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Did NSA cyberspying revelations cause Bitcoin to crash?

By Michael Mayday , Jun 13, 2013 09:24 AM EDT
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Last week's revelations on the cyber espionage abilities of the National Security Agency (NSA) and the Federal Bureau of Investigation (FBI) did more than just raise the ire of privacy advocates. It also could have shaken the nerves of Bitcoin investors.

So much so that the when the NSA and FBI cybersyping tools hit headlines on Friday, the value of the Bitcoin plummeted from $118 on June 7 to $89 on June 9, according to TechCrunch. Currently, the virtual currency sits at $109.

The drop in value during one of the largest espionage stories in decades is a curious coincidence. After all, one of Bitcoin's founding principals - and wide attractions - was complete and total anonymity for its users. That guarantee of anonymity, however, has been called into question by the U.S. government's PRISM program.

That loss of privacy isn't good for a currency which is largely influenced by sentiment and confidence it the virtual currency's abilities. And, as TechCrunch notes, the does get hit by occasional attacks, and it is affected by news of privacy. The idea that Bitcoin users can retain some level of anonymity, but can still be tracked by their associated metadata fingerprints, could have chased some users away.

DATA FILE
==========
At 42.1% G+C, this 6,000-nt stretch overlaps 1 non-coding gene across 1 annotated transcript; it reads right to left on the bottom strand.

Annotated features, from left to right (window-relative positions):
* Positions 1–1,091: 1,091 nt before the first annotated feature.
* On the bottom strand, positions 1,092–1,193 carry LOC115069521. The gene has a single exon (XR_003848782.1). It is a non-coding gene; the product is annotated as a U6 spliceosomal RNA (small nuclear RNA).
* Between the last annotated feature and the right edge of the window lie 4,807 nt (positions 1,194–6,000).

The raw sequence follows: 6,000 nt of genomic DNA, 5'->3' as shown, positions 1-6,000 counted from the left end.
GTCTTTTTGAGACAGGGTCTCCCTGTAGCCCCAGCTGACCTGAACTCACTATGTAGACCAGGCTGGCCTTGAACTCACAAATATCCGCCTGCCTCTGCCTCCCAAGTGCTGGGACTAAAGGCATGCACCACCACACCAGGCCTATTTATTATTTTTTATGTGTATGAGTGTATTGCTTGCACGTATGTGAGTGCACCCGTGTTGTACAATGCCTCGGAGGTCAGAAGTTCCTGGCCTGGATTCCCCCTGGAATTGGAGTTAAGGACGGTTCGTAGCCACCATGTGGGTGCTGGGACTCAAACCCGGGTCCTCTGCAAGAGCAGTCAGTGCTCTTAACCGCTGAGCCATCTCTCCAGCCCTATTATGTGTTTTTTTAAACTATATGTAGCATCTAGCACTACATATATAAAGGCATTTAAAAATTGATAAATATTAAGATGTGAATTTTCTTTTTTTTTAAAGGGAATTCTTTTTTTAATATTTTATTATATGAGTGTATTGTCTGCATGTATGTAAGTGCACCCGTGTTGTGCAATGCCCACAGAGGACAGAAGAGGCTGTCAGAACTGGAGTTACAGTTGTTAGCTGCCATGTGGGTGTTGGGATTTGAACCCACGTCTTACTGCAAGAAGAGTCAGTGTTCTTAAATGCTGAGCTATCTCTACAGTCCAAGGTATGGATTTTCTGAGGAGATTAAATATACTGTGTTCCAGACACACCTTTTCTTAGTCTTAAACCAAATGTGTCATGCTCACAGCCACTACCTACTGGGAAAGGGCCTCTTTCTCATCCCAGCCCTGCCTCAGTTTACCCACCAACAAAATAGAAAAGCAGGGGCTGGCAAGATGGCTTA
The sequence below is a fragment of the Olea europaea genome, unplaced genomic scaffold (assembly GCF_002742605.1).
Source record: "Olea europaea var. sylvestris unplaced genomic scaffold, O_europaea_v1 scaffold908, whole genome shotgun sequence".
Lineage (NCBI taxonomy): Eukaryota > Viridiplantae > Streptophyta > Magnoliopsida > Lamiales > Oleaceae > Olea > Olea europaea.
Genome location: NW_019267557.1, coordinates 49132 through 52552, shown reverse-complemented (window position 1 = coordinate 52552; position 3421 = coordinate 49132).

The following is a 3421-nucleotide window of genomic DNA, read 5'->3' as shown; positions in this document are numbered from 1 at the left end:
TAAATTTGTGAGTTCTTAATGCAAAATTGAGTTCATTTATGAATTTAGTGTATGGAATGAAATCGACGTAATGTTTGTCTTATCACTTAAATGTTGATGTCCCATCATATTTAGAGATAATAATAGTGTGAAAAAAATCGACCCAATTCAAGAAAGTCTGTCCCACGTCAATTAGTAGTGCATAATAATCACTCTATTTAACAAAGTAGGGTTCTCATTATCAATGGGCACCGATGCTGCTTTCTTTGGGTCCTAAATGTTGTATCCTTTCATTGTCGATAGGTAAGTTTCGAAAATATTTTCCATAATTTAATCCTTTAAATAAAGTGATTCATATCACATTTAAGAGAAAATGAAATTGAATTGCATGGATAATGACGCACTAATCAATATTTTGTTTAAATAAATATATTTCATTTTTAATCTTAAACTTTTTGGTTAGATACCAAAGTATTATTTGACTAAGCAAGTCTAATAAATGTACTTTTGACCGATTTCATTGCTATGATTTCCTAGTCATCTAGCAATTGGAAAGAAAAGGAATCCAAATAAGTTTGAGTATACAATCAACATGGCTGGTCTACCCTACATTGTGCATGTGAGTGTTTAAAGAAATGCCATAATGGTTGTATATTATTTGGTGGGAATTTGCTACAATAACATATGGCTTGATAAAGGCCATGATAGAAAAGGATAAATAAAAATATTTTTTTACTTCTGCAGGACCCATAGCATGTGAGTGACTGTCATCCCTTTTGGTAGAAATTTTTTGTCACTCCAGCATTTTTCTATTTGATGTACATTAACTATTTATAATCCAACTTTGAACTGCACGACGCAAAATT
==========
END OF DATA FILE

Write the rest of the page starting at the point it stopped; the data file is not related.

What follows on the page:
The theory was first posed by CoinDesk, a digital currency analyisis website, on Tuesday, though the site was also careful to say the drop in Bitcoin value could be attributed to something else entirely.

"No matter which way you view the price drop, bitcoin is a something that is heavily affected by sentiment," CoinDesk's Daniel Cawrey said in a post. "The fact that it is decentralized does not make it immune to the government's actions. Decentralization doesn't mean it is disconnected from all of the other complex systems that make up the economic system. Governments are huge influencers in the economy, and will continue to be into the future."

In mid-May, Mt. Gox, the largest Bitcoin exchange in the world, required users to provide some form of identification in order to transfer Bitcoins into physical currency. That decision came on the heels of the U.S. government filing a lawsuit against a Bitcoin payment process, Dwolla. While Mt. Gox's decision upset some of its investors and advocates, it's perceived to help bring the currency into a more legal, and legitimate, light.

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